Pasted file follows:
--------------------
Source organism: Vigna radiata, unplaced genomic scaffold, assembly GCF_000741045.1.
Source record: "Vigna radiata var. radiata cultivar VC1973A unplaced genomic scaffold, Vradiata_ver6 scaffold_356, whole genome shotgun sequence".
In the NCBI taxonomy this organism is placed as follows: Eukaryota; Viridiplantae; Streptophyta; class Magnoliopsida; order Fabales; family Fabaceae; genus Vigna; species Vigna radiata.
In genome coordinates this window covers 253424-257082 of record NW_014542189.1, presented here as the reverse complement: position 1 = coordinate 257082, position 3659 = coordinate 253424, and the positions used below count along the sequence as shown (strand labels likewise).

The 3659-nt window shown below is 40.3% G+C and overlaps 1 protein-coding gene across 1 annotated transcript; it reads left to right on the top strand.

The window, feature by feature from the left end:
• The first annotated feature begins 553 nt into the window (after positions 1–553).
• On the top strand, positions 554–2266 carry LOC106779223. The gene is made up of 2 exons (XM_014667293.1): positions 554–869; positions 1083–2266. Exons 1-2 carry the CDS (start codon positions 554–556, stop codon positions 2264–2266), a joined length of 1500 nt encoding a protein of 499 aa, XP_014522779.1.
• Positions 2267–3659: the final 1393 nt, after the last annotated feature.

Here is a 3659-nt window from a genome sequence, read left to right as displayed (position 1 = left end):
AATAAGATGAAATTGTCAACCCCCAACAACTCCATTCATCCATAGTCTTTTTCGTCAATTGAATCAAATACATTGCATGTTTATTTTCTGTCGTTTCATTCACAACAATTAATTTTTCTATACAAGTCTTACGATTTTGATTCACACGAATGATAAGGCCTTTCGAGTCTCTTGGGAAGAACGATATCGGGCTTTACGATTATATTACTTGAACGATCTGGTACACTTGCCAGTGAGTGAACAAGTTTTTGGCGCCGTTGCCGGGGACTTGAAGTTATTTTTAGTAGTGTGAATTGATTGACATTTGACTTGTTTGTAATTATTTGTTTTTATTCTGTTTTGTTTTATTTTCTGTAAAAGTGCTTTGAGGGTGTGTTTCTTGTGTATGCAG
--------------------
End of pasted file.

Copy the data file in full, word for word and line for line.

Source organism: Vigna radiata, unplaced genomic scaffold, assembly GCF_000741045.1.
Source record: "Vigna radiata var. radiata cultivar VC1973A unplaced genomic scaffold, Vradiata_ver6 scaffold_356, whole genome shotgun sequence".
In the NCBI taxonomy this organism is placed as follows: Eukaryota; Viridiplantae; Streptophyta; class Magnoliopsida; order Fabales; family Fabaceae; genus Vigna; species Vigna radiata.
In genome coordinates this window covers 253424-257082 of record NW_014542189.1, presented here as the reverse complement: position 1 = coordinate 257082, position 3659 = coordinate 253424, and the positions used below count along the sequence as shown (strand labels likewise).

The 3659-nt window shown below is 40.3% G+C and overlaps 1 protein-coding gene across 1 annotated transcript; it reads left to right on the top strand.

The window, feature by feature from the left end:
• The first annotated feature begins 553 nt into the window (after positions 1–553).
• On the top strand, positions 554–2266 carry LOC106779223. The gene is made up of 2 exons (XM_014667293.1): positions 554–869; positions 1083–2266. Exons 1-2 carry the CDS (start codon positions 554–556, stop codon positions 2264–2266), a joined length of 1500 nt encoding a protein of 499 aa, XP_014522779.1.
• Positions 2267–3659: the final 1393 nt, after the last annotated feature.

Here is a 3659-nt window from a genome sequence, read left to right as displayed (position 1 = left end):
AATAAGATGAAATTGTCAACCCCCAACAACTCCATTCATCCATAGTCTTTTTCGTCAATTGAATCAAATACATTGCATGTTTATTTTCTGTCGTTTCATTCACAACAATTAATTTTTCTATACAAGTCTTACGATTTTGATTCACACGAATGATAAGGCCTTTCGAGTCTCTTGGGAAGAACGATATCGGGCTTTACGATTATATTACTTGAACGATCTGGTACACTTGCCAGTGAGTGAACAAGTTTTTGGCGCCGTTGCCGGGGACTTGAAGTTATTTTTAGTAGTGTGAATTGATTGACATTTGACTTGTTTGTAATTATTTGTTTTTATTCTGTTTTGTTTTATTTTCTGTAAAAGTGCTTTGAGGGTGTGTTTCTTGTGTATGCAG